Essentials of the Scaled Agile Framework

Posted by Keith McMillan

August 18, 2016 | Leave a Comment

One of the troubling things to me about the Scaled Agile Framework (SAFe) was it’s increasing tendency towards an all-encompassing view of “the things you could do.” It had begun in my mind at least to resemble the Rational Unified Process (RUP) from years ago, even down to the interactive website nature of the SAFe website. The problem with RUP wasn’t that it was wrong or bad, it was that it was a complete toolbox, and required that you select the tools that were required to do your job. In many environments that resulted in oversized process, particularly in environments where teams were afraid of being blamed for failure, and for getting blamed for not doing something that in hindsight might have saved the otherwise doomed project.

One of the brilliant things that Scrum did was to keep the process minimal. Rather than try to create a tool for every type of need that might arise, Scrum instead takes the approach of specifying a minimal set of practices, and does not dabble in what else may be required. This extends to militantly refusing to extend Scrum with additional ceremonies. “We know your project will need more than this to be successful, but we don’t know what else it needs, so we will leave you to determine that on your own.”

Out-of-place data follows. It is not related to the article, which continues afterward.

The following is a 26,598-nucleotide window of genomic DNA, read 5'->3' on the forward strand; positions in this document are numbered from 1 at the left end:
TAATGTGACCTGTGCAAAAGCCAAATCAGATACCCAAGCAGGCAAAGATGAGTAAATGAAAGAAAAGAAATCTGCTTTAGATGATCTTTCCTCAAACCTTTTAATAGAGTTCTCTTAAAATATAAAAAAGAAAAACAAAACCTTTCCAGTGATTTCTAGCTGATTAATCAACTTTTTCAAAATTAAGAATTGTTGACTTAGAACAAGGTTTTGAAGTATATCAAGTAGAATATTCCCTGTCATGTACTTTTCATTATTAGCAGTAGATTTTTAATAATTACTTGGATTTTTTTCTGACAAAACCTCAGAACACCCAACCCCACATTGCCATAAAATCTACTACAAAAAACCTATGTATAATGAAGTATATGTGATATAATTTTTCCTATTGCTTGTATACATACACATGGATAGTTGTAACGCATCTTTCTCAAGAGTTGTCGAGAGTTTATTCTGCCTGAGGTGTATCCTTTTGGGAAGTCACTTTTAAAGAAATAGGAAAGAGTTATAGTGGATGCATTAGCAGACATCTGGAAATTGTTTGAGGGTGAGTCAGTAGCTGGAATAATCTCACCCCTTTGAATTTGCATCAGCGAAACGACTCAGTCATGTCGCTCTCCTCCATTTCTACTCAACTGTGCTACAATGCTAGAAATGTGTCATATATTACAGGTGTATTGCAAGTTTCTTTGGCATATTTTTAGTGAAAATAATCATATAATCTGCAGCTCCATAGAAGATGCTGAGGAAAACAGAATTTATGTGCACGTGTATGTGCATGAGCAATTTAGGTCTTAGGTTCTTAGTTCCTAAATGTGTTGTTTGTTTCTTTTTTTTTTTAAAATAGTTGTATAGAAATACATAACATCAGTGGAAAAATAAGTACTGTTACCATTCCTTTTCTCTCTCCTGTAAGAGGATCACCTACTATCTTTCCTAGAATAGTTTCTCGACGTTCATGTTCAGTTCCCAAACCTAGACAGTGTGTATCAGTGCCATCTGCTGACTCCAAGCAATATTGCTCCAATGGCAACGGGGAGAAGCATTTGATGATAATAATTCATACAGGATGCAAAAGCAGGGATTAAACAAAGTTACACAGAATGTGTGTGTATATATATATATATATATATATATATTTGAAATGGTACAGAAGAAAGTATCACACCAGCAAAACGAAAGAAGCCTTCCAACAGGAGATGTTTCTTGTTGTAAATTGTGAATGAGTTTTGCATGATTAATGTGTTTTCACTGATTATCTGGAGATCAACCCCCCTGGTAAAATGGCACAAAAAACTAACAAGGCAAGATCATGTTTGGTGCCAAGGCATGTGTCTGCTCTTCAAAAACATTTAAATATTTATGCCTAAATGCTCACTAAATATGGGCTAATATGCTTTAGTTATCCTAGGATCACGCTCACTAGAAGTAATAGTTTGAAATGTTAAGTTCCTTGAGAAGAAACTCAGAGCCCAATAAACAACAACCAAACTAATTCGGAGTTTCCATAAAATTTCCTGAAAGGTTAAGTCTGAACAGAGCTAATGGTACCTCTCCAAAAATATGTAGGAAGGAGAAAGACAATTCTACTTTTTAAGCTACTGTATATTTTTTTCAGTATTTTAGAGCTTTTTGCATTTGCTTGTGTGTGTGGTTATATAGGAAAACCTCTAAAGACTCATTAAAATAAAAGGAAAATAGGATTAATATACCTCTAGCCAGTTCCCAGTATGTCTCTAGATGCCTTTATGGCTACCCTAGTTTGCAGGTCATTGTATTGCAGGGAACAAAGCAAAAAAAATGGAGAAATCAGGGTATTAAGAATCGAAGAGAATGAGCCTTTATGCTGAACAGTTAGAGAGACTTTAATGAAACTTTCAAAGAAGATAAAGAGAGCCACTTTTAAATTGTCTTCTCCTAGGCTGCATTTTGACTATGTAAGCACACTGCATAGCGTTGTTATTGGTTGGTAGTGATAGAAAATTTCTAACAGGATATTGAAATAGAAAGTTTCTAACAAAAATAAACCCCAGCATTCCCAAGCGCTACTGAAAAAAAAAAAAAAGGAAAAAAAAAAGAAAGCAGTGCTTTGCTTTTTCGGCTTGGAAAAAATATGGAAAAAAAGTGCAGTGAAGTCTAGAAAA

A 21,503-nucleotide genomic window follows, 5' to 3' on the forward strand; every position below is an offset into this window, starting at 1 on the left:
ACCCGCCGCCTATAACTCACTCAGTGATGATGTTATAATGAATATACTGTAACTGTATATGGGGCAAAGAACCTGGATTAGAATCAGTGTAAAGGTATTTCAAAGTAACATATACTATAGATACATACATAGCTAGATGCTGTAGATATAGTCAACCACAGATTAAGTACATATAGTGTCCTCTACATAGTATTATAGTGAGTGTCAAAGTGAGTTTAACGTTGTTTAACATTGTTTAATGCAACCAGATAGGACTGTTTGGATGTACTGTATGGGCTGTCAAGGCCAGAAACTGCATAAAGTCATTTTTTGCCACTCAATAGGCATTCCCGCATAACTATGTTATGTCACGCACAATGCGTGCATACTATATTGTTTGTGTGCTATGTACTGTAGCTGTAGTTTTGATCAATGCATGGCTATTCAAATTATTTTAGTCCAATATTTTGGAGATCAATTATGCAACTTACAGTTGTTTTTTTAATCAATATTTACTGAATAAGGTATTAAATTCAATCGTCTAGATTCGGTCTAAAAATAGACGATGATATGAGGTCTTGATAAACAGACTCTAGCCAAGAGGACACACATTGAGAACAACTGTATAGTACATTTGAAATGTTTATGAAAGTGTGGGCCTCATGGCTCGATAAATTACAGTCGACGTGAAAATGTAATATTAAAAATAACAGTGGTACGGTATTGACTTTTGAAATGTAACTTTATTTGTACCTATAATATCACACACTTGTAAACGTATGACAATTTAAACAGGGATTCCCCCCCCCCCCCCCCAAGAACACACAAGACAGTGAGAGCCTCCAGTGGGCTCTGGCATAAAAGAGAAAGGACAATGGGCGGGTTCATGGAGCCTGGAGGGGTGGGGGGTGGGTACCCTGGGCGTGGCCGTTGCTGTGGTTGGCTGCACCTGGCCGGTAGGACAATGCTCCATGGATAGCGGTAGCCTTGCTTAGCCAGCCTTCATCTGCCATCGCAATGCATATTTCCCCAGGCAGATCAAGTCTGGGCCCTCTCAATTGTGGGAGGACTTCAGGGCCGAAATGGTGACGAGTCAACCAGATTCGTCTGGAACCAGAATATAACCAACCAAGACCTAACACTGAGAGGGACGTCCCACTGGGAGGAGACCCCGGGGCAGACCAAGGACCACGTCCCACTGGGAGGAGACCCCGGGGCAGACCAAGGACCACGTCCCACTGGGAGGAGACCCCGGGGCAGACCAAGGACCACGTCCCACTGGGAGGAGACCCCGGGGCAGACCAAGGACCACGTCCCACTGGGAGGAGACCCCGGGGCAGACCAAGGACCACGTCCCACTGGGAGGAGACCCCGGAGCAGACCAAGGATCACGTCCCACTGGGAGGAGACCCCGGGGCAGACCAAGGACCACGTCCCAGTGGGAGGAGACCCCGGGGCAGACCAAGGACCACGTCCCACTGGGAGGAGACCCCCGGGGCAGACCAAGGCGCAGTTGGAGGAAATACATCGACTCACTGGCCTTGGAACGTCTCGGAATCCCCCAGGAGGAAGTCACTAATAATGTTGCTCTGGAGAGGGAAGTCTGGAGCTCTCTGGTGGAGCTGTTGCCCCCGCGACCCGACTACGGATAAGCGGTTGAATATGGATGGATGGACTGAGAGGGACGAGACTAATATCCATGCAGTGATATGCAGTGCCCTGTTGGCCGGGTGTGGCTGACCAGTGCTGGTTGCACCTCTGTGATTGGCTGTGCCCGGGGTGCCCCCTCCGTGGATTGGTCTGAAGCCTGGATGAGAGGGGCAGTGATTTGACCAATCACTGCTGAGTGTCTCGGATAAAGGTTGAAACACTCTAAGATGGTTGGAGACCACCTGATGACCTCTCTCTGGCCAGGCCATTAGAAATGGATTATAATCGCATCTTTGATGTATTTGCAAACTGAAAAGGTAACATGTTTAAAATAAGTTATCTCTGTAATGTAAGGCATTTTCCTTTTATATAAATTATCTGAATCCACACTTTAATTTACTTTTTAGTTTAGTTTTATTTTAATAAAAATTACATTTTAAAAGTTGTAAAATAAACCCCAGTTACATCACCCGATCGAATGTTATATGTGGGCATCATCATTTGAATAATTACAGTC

With this context, you might apprehend why I was so happy to see SAFe put forward a minimal set of practices that are needed to use SAFe, which they are calling “Essential SAFe.” It’s very encouraging to me that there’s a renewed focus on what’s minimally required to “be SAFe,” and it can’t help but clear up confusion on the part of new adoptees when they try to make heads or tails of what’s really needed, and what they can let go of (at least for now).

Time will tell if people attempting to use SAFe will fall into the same trap of “using every tool in the box” in order to avoid real or perceived risk of failure, but Essential SAFe is a useful tool in keeping your eye on the minimal set of practices and roles required to implement the process.

In closing, to paraphrase Sgt. Esterhaus, “Hey! Let’s be SAFe out there…”


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